Monday, May 14, 2007

Intuiton Leads the Way

In my previous life as a human relations consultant for businesses, I discovered something that at the time was rarely discussed in business application—the importance of following your intuition.

I remember chatting with my dear friend and mentor one evening about how bizarre business plans seemed to me for start-up businesses. "It's a big guess based on some data you drum up to support your premise," was how I described a first year plan.

I pointed out a nationally franchised ice cream business as we walked by, resisting the temptation to step inside for a sweet bite or two. Standing in front of its door I said, "When they got started there would have been very little data to support the financial viability of an ice cream chain, because they introduced the concept. I'm betting, the founder simply had a strong hunch it would work and convinced other investors it would work. Furthermore, I bet they only began to get strong figures for their business plan after they had been up and running for at least 3 years."

A seasoned veteran of business consulting, he confirmed my hypothesis, explaining to me he knew the founder and knew my conjectures to be true. In that moment, my mentor affirmed what I deeply believed about the balance of intuition and thoughtful planning—if we allow our intuition to come through it leads the way to our greatest success and fulfillment. The real journey is in trusting our intuition and following it. Good plans support intuitive wisdom, bringing inner knowledge into physical reality.

Thursday, May 03, 2007

Free to Live Life to the Fullest

This beautiful story came from my friend Jade Wah'oo, a powerful spiritual teacher. I thought you might enjoy hearing the end of the story....

So, upon a pyramid built of mud, in a land where the average rainfall does not even exist (as it never rains, and yet here were 25 square kilometers of mud-made pyramids... hmmmm) I sat. I sat atop the pyramid and pondered the life and existence of these peoples who had lived here before this time.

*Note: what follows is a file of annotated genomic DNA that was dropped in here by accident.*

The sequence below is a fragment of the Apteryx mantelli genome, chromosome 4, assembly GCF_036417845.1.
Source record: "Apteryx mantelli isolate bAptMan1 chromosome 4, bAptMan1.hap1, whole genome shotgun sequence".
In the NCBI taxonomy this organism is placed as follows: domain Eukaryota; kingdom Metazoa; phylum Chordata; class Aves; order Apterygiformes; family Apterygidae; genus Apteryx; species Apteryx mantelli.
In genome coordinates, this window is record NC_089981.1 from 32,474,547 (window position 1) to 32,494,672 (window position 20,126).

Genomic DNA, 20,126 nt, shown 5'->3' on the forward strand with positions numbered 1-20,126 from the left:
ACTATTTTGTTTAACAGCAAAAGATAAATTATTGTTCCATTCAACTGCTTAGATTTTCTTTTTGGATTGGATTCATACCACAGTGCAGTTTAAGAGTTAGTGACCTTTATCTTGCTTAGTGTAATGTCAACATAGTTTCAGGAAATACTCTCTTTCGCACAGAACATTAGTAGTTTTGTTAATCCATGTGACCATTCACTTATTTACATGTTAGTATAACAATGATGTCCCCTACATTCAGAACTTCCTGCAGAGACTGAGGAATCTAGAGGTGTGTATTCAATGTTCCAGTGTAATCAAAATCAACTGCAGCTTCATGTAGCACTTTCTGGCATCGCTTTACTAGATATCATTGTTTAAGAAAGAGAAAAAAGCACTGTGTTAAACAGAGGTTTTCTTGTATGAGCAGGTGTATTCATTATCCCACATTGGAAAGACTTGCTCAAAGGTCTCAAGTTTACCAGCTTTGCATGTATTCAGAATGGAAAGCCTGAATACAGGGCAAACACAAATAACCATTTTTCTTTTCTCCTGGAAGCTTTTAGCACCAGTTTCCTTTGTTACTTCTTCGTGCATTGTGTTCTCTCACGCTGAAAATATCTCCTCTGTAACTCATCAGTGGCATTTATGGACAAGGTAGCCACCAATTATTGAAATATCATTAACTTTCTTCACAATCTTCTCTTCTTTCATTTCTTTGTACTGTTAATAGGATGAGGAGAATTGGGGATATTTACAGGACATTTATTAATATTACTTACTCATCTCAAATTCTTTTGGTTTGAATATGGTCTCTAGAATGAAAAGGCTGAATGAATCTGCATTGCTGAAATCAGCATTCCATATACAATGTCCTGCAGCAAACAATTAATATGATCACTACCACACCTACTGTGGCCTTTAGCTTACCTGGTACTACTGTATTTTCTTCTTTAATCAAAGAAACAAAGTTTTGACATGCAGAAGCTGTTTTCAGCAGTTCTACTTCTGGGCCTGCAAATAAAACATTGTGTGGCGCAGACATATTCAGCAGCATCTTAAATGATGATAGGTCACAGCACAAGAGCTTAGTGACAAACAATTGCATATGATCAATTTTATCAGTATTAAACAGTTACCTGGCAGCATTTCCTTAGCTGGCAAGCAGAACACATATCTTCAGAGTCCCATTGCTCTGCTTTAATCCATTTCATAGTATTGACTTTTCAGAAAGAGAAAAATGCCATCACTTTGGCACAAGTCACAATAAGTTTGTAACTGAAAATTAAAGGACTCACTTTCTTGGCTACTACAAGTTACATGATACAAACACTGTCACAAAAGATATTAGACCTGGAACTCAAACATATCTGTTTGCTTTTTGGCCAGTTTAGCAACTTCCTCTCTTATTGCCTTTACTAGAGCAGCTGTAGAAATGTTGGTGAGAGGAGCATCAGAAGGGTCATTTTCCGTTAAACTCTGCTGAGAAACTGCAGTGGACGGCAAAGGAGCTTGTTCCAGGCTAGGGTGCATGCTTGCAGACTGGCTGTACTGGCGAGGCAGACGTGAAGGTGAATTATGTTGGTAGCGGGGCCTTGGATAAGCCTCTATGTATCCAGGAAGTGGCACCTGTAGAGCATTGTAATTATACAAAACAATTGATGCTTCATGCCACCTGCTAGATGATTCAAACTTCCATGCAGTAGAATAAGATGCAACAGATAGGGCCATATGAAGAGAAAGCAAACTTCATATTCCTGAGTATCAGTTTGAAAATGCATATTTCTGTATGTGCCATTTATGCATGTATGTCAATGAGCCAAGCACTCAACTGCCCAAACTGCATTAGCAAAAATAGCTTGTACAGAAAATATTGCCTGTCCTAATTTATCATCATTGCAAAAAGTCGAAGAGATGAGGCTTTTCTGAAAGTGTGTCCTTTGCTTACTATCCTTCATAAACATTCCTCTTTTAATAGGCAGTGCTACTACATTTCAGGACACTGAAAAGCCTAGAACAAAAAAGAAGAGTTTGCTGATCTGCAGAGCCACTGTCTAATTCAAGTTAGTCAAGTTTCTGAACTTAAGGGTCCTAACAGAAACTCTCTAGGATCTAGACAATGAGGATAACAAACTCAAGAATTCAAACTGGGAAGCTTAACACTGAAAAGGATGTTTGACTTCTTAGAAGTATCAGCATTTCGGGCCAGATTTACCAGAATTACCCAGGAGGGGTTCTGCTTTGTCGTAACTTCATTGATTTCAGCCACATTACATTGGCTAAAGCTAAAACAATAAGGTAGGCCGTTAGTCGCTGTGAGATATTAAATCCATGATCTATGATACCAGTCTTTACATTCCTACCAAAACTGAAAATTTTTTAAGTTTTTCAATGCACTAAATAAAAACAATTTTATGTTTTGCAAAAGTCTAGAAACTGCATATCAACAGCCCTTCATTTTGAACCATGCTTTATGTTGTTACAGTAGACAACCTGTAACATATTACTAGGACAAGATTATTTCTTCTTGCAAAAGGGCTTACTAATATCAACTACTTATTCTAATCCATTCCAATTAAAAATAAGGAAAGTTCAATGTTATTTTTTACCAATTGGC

And I placed myself and my life in reference to them. We know not one thing of their conflicts, nor of the choices any given individual faced in making the right choice for their own happiness and peace of mind. Nor did we know the assessments and judgments that their fellow cultural members made upon them.

And this is what I realized, the epiphany that forever has changed my life:

No one remembers. And in a hundred years no one will remember Jade Wah'oo. Let alone in a thousand years. Given this, why should I let anyone else's opinion about my life and my choices have any bearing upon me whatsoever? There is no standard of cultural determination that is consistent, in our era nor throughout the history of humanity. The only determiner of my choice is my own conscience that guides me true each and every moment of each and every day.

No one else, regardless of their status or posture or righteousness, has one iota of significance for my life and how it is that I live it! And if we can no longer remember these ancient peoples and the choices they made, why should I let anyone stop me from being the fullest living expression of my Spirit's purpose, or limit my experience of life in the slightest?

I walked down from that pyramid free, and have since set forth upon the path of my own liberated enjoyment of life lived to its fullest.

Tuesday, May 01, 2007

Ghandi's Lesson About Talent and Constructive Action

Gandhi taught that each individual has talent, which they either acquire
or inherit. However, each person believes this talent is their own to do
with as he or she pleases.

Gandhi felt we do not own this talent, but rather are trustees of the talent. Thus, the talent must be shared for the good of society.

This means more than just giving away things, which is merely action out of pity. Activity out of compassion is different in it that it requires us to stop what we are doing and find out about another.

It requires us to find out why the situation exists and to aid in a way that helps that person use his or her talent to change the situation. This requires a sacrifice of time to get to know the person and to find ways together with them to solve the problem.

Mr. Arun Gandhi shared these and other lesson at the SGI-USA Santa Monica
Community Center in December 1998.

M.K. Gandhi Institute for Nonviolence
see listing in the resource section

or go to www.cbu.edu/gandhi